To model the behavior of the alloy we have used Landau-Devonshire (LD) theory assuming the PST film to have a homogeneous polarization (i.e., neglecting domains and depolarization fields) and an in-plane lattice constant equal to that of the Nb:STO substrate (3.905 A).36-38 The misfit strain Sx = as"b-a° is defined in terms of the in-plane lattice constant of the film, equal to that of the substrate asub, and the equivalent cubic lattice constant of the free standing film a0. The model is essentially the same as that previously developed for PTO-STO superlattices in Ref. 11. The energy functional is given by

F = a^2 + anP4 + «111P6 + SX ^ + ^ ' ^, (1)

where aj and a*n are the strain-renormalized parameters defined as

* /2gnc12 . J » g11

a1 = a1 + (--2g12)Sx and a11 = an --—. (2)

c11 2c11

In the above, the a's are the dielectric stiffness coefficients, whereas c^ and gj are the elastic stiffnesses and the electrostrictive constants, respectively. The coefficients in the Landau expansion of the free energy for PST are taken to be weighted averages of the known coefficients for bulk PTO and STO obtained from Ref. 11 and referenced therein and listed in Ref. 39. The exception is the temperature dependent a1 = a10(T - T0) coefficient of the P2 term for which a10 and T0 were averaged separately giving a1(x) = (xa10,P + (1 - x)a10,S)(T - xT0,P - (1 - x)T0,S); here the subscripts P and S refer to the corresponding coefficients for PTO and STO, respectively. This form was previously shown to correctly reproduce the variation of the transition temperature with composition for bulk PST and was successfully applied to PST thin films on DyScO3 substrates.30,40 Rotations of the oxygen octahedra which are expected to be important only for the STO-rich compositions at cryogenic temperatures have not been considered in this work.

The calculated TC as a function of composition is shown together with the experimental values in Fig. 1(b). Overall, good agreement is observed between the LD theory prediction and the experimental data despite the simplicity of the model that neglects the presence of domains which we turn to next.

To investigate the polarization distribution in our films, we resort to direct and reciprocal space measurements using ambient PFM and XRD, respectively. Direct imaging of ferroelectric domains was performed using PFM in DART mode41 with a Cypher AFM from Asylum Research. The piezoresponse amplitude and phase images are shown in Figs. 2(a) and 2(b) for a 42-nm-thick sample with x = 0.8 grown directly on Nb:STO. 180° phase changes, accompanied by a drop in amplitude at the boundaries, are classic signatures of ferroelectric domains with opposite polarization orientations. As the lattice parameter of Nb:STO (3.905 A) is smaller than the paraelectric lattice constant of the films for all compositions, the films are effectively under compressive strain36 and we expect the polarization direction to be out-of-plane and hence only 180° domains (if any) to be present. For all PST compositions and film thicknesses investigated, the domain structure consists of bubble-like up domains embedded in a down-polarized matrix indicating the presence of an intrinsic built-in field. Such asymmetry was also reported in PTO heterostructures in a previous work.6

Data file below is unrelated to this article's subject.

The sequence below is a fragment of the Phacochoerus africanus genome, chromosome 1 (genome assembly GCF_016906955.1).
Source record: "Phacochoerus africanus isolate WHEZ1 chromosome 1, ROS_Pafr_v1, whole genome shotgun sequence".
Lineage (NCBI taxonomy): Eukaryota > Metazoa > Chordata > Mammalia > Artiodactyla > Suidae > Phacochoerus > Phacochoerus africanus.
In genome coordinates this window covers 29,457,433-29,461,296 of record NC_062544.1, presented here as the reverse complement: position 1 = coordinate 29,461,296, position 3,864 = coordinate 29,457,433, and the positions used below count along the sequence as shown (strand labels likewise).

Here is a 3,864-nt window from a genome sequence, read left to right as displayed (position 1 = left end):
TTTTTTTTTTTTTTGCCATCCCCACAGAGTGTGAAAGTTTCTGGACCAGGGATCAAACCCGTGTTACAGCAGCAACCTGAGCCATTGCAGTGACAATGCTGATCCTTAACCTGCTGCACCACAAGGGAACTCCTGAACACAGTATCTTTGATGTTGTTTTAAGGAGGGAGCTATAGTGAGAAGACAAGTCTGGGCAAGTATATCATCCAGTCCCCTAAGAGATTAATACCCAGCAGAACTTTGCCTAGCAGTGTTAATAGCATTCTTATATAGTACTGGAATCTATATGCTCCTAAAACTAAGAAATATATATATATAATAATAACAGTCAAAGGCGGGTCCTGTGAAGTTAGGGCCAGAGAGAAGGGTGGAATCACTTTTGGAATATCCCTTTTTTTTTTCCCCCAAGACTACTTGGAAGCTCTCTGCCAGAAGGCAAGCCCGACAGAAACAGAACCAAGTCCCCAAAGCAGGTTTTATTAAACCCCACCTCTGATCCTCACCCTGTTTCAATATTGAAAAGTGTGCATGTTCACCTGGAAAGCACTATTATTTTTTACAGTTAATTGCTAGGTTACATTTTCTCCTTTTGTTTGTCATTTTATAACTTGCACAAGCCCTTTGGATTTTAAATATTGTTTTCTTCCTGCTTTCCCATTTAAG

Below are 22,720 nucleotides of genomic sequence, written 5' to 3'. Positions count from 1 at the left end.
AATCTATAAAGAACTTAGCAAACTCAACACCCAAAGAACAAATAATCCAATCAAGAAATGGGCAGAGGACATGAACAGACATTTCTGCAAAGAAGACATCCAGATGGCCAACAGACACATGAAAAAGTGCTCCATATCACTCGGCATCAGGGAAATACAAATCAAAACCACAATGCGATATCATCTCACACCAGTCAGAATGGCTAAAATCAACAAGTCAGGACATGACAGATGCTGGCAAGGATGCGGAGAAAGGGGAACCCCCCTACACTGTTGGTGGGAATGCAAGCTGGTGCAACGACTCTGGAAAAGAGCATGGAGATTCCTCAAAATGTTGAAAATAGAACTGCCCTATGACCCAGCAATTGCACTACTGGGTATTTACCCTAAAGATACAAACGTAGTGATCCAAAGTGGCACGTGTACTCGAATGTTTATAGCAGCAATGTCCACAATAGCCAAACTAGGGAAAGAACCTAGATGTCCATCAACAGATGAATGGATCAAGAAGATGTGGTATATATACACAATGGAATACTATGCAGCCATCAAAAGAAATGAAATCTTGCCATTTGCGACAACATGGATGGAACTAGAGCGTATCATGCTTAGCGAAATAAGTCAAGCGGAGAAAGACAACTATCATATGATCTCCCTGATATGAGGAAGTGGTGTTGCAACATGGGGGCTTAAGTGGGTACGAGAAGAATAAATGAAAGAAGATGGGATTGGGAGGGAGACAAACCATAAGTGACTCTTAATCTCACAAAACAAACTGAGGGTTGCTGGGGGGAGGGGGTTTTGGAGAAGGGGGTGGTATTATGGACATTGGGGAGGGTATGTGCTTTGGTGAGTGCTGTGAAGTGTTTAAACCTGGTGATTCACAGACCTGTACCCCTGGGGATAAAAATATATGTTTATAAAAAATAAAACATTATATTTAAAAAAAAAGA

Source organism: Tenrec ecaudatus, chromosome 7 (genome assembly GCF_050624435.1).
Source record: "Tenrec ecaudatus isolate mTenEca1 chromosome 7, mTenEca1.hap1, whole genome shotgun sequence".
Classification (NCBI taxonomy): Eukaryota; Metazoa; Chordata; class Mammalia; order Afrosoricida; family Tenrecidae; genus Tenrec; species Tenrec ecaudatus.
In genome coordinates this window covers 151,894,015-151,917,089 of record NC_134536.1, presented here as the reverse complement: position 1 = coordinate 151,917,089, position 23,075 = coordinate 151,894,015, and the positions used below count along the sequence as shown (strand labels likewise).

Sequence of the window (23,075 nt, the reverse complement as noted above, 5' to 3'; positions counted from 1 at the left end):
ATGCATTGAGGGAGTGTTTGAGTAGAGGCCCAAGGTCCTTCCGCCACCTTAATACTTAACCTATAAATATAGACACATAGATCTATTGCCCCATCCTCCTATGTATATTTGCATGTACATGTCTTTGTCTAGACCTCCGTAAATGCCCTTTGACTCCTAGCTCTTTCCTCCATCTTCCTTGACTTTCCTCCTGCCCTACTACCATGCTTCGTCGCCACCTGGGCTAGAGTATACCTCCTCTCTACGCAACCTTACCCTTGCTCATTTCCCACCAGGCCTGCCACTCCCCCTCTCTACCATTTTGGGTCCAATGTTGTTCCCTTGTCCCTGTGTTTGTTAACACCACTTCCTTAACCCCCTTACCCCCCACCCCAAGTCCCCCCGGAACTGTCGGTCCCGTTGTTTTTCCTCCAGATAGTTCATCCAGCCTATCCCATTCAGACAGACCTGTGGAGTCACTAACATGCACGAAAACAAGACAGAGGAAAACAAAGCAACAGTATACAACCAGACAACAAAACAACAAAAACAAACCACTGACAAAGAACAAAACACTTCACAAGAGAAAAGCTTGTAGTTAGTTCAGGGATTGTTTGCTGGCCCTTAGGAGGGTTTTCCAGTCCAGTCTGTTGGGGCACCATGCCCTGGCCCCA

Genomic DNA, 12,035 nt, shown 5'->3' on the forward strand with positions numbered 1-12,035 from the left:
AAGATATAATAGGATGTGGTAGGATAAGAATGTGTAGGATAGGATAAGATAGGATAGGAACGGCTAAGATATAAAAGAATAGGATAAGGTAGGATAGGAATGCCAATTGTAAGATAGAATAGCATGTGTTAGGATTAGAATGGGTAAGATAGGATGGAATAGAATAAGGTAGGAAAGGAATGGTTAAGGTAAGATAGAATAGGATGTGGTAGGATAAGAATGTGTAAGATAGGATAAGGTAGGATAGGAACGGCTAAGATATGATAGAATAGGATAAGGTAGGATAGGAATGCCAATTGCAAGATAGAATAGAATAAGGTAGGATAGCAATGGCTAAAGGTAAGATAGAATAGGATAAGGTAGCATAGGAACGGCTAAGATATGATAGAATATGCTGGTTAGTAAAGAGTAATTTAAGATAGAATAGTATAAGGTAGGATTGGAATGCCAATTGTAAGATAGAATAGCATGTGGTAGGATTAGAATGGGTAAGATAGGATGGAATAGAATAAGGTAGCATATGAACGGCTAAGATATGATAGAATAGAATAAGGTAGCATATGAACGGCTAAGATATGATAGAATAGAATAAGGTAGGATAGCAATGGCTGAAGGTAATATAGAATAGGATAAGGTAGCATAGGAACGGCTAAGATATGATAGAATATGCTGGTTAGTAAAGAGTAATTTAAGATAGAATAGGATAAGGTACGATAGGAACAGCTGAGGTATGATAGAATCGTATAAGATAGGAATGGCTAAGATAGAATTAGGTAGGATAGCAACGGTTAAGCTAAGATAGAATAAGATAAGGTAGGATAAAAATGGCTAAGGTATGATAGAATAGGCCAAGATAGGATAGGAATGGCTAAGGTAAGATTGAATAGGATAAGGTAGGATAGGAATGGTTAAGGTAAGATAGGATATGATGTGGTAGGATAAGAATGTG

Ferroelectric 180° domains are also known to give rise to additional features in X-ray scattering measurements. For regular, periodic domain structures, distinct domain satellites are observed,1,2 whereas less regular domain arrangements lead to broad shoulders around the Bragg peaks of the film.4,42,43 The positions of these features in reciprocal space define a characteristic in-plane

x = 0.8, t = 42 nm

10 12 Omega (°)

Forx =' ■ 0.8 0.77 LNO e 0.67 ★ 0.67 LNO • 0.6 • 0.5 Ii 0.5 LNO A 0.4 4 0.3 PTO/STO SL ---Kittel Law - ' ■ V- *

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FIG. 2. Observation and analysis of intrinsic domains. (a) Amplitude and (b) phase ambient room temperature PFM images using DART mode for a 42-nm-thick sample with x = 0.8 grown on Nb:STO. Regions of reduced amplitude in (a) mark domain walls that separate domains of opposite polarization appearing as regions with 180° difference in PFM phase in (b). From the fast Fourier transform (inset in (b)) of the phase data, A is estimated to be 38 nm following the analysis in Ref. 6. (c) Incident angle omega scan (rocking curve) around the (001) film peak of the same sample. The broad satellite peaks are signatures of 180° domains with a characteristic separation A = 34 nm estimated from the positions of the fitted Lorentzian curves (blue). (d) A values obtained from rocking curve measurements for films of different thickness t and with different bottom electrodes. Data for PTO/STO superlattices (crossed orange circles) are also included.12 For comparison, the dashed line represents the square root behavior of Kittel law. The encircled data point corresponds to the sample presented in panels (a)-(c).